Day of the Dead -- The healthiest way to view Life
First things first, Day of the Dead (Día de Los Muertos) is not Halloween. If you thought that it was, just un-think that.
It is WAY more exciting and way more meaningful than Halloween. In fact, the celebration and festivities go on for over a week in Mexico!
But how is death a celebration? The only time we celebrate death in the States is when someone we hate dies. For example, when my neighbor’s French Bulldog Sydney (whom I despised) died, I felt quite celebratory. So to set things straight, Day of the Dead is not a celebration of their passing, but a celebration of their annual return to earth.
It is a celebration of life and family.
If you only return to earth once a year you’ve got to be starving, not to mention dying for an ice cold beer! Each family prepares accordingly, laboring over traditional dishes such as: mole and pan de muerto (bread of the dead), along with their loved ones’ favorite foods and beverages.
But how will these souls find their way back home? That’s where the altars come in. Each family designates a part of their home to the altar. They decorate it with marigolds (the symbolic flower of Day of the Dead), cockscomb (the bright pink one that looks like a brain), fruit, mole, pan de muerto, candles, trinkets, photographs and lots of beer! Some families even believe that they must guide the souls to the altar and leave a trail of marigold petals from the door to the altar.
Preparations begin weeks and months before this holiday, but there are three main days. Let me break it down for ya.
October 31st — Eve of Día de los Angelitos (Eve Day of the Children)
The deceased children begin to return at midnight. Families spend all day (and days before) cleaning and decorating their graves. They then sit in the cemetery all night awaiting the return of these young souls. This is possibly the most somber day of the celebration, but it is still quite lively.
November 1st — Día de los Angelitos (Day of the Children)
Today is a celebration of the lives of the deceased children. There are many parades, festivals, and family gatherings. People also begin to prepare the graves of the deceased adults. In the evening they return to the cemetery to await the arrival of the adults at midnight. The cemeteries resemble a massive party: candlelight, live music, food vendors, alcohol (specifically pulque—an ancient Mexican beer-like beverage), face painting, and costumes. Everyone celebrates in different ways: some families sit quietly at the family grave while others play music and tell stories. Many families spend the entire night at the cemetery again.
November 2nd — Día de los Difuntos (Day of the Adults)
Today is the biggest celebration! It is an opportunity to party and celebrate with the returned souls. The streets are filled with parades consisting of live bands, children in costume, massive colorful hand-crafted puppets, and lots of dancing! Throughout this entire week many people dress up as La Calavera Catrina — a satirical elegant skeleton who laughs in the face of death (I partook in this tradition — scroll down to see). Around 3 p.m. the souls depart from earth and the families set off fireworks or rockets to say goodbye. Later, the families will eat the leftover food and drink from the altar.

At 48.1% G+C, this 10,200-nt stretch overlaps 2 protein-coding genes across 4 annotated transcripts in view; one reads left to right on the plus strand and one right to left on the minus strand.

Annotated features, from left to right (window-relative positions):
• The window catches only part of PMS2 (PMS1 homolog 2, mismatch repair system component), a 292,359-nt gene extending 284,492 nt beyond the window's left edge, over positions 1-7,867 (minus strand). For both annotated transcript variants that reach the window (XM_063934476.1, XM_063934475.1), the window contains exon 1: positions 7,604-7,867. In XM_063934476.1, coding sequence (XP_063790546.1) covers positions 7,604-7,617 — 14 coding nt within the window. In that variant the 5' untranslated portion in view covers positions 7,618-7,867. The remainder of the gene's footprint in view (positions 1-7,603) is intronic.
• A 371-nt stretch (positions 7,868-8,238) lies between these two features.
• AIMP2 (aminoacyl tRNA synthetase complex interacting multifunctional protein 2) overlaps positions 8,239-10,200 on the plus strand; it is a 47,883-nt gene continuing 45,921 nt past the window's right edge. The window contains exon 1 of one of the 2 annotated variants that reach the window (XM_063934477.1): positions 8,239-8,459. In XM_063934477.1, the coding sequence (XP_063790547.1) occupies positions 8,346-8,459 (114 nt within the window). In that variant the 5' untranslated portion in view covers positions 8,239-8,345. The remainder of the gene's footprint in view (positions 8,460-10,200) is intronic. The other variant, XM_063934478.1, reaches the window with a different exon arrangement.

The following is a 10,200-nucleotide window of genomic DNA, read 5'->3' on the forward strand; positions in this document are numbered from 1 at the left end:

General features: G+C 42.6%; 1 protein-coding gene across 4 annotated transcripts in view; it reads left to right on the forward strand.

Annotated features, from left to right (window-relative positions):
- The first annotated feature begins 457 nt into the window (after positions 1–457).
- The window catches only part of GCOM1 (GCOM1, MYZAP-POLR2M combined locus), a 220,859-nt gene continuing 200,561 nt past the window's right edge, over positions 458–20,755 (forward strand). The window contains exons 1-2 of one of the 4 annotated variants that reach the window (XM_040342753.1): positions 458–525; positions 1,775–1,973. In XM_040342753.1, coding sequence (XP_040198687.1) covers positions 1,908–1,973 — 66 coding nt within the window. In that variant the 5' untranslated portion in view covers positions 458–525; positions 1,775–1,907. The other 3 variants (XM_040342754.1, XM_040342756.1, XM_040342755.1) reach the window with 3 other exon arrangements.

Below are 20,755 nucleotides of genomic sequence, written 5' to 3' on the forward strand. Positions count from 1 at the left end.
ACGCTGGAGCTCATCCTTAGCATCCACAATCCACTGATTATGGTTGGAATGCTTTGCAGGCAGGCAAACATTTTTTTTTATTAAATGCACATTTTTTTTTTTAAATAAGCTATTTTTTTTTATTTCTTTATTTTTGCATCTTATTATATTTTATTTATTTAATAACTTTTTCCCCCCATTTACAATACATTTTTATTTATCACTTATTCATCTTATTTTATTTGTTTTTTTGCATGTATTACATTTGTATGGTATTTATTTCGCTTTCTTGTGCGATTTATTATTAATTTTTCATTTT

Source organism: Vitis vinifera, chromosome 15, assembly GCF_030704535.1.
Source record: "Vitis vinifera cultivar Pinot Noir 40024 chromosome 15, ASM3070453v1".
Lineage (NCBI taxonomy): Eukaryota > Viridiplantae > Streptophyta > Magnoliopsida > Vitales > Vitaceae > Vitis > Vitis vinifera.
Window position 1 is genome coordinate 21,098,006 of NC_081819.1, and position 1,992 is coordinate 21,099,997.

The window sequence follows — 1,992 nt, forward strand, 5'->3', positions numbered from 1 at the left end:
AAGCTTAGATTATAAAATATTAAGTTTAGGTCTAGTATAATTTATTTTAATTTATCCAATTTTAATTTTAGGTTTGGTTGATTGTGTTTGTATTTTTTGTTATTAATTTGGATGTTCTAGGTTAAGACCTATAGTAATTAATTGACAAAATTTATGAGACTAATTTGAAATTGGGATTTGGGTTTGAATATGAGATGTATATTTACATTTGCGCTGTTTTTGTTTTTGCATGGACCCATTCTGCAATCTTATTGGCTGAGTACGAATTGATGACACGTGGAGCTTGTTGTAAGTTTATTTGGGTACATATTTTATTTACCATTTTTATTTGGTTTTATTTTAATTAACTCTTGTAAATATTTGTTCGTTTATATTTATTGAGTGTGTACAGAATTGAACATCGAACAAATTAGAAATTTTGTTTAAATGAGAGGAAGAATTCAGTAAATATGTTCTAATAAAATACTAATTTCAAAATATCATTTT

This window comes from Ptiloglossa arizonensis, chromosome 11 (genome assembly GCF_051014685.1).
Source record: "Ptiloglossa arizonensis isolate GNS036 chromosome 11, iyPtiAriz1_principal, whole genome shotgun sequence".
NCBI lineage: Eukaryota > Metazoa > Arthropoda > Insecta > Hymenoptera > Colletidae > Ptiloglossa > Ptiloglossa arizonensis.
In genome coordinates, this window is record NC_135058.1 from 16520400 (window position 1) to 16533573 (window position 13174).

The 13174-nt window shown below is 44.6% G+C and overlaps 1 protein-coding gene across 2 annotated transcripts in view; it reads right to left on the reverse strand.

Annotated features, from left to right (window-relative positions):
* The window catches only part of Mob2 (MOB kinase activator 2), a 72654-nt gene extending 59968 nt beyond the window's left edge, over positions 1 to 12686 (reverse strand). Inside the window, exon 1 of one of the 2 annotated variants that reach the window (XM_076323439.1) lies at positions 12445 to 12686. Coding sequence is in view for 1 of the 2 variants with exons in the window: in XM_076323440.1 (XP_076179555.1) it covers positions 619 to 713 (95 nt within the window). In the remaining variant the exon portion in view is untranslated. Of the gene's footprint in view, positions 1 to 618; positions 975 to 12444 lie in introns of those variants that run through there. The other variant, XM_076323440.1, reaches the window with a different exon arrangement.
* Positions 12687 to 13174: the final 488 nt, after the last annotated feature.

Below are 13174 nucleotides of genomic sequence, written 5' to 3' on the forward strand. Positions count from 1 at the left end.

**I recommend for you to watch the Oscar/Golden Globe Winner Coco. It is a beautiful representation of this vibrant celebration. When I first saw it I fell in love, but I was skeptical that the Day of the Dead could actually be that spectacular. After seeing the celebration for myself in Oaxaca, I realize that it’s even more magnificent than I could have imagined.
During our short time spent in Mexico we were welcomed into many strangers’ homes to join their celebration of this holiday. I was astonished that people would open their homes to foreigners on the single-most important holiday of the year. That would be like inviting strangers to your Christmas dinner or Easter brunch. Now, there are plenty of people in the U.S. who share their holidays with strangers and even dedicate their holiday to serving others, which I truly admire. But there is also a feeling of exclusivity during our holidays. Family only, no outsiders.
I was inspired by the families we visited. At one home, we sat at a long table and the mother — clearly the head of the house — raised a toast to us. She thanked us for spending the evening with them and said that she wanted us to know that we are family, and as family she expects that we will return the following year to stay with them. Then she served us a full course meal, sharing her traditional mole and passing around a jug of mezcal. Can you imagine? The first thing you tell strangers in your home is that they are now family? This theme of genuine love and acceptance presented itself in several different homes that we visited.
Not only were we accepted into people’s homes, we were also permitted to walk through the cemeteries and even decorate lone graves, in fact, this was encouraged. In the candlelit cemetery, my mother and I designed moving patterns with marigolds and cockscomb along a forgotten grave stone. We wandered through the cemetery, passing by families praying to their loved ones and many looked up to smile at us.
Death is an equalizing force.
Day of the Dead is a liberating experience for anyone. It is a chance to reflect and remember special times. For richer or poorer, we will all return to the same soil. For me, this realization is comforting as it is a reminder that our time on this earth is short and we must celebrate it.